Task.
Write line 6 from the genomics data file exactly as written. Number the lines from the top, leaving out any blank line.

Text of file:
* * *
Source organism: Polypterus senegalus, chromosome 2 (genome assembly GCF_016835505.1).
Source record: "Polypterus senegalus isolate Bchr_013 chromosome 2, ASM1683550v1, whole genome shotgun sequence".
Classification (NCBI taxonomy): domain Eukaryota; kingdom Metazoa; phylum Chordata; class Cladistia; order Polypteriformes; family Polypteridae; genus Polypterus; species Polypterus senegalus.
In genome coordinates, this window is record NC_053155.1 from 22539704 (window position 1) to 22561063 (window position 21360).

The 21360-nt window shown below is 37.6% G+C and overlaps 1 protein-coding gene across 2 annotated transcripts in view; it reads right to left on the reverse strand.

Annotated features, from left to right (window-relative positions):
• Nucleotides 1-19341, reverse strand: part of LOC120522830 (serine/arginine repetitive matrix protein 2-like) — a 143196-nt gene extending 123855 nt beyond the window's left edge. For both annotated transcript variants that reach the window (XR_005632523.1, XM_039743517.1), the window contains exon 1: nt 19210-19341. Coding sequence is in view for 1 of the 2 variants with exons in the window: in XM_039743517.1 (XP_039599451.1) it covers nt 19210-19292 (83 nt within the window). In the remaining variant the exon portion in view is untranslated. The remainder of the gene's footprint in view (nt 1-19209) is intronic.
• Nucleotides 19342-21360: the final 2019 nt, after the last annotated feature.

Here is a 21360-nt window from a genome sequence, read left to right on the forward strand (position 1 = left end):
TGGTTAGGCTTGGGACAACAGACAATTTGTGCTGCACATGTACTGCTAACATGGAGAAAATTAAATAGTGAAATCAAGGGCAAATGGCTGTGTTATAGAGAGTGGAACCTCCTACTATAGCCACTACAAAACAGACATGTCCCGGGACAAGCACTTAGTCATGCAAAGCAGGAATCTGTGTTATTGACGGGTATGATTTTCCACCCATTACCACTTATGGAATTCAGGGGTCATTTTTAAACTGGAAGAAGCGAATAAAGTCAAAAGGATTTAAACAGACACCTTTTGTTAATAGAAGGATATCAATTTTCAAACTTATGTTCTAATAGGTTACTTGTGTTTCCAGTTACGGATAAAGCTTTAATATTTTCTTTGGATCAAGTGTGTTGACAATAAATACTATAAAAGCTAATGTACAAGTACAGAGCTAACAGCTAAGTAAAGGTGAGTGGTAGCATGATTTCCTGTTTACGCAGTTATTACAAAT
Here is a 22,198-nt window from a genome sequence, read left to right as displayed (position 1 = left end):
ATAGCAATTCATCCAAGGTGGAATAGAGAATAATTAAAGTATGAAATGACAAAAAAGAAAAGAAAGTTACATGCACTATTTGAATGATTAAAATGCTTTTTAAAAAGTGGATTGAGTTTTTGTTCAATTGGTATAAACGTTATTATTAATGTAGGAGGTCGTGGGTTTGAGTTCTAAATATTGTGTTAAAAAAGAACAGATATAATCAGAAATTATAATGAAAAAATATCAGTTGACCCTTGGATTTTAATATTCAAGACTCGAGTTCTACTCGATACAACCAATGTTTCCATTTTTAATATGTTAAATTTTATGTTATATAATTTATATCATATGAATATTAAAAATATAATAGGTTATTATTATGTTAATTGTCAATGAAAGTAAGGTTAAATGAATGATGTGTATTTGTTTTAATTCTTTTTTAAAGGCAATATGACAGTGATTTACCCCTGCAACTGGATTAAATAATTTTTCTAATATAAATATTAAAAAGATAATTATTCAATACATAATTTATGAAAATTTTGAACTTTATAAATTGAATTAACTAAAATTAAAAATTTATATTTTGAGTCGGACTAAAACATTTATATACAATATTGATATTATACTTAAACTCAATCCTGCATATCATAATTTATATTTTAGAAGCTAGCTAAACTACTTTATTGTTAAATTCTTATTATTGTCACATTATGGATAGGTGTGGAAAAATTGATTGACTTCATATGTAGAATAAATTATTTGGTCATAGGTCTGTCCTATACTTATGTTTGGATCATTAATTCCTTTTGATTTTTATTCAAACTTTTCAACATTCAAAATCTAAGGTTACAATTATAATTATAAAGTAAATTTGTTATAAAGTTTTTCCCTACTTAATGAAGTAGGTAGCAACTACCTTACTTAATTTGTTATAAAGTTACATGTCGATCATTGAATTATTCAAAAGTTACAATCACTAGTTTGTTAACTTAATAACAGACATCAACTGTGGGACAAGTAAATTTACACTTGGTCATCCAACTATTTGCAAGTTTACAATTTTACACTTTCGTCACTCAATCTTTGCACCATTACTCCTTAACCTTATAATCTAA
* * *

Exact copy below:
Annotated features, from left to right (window-relative positions):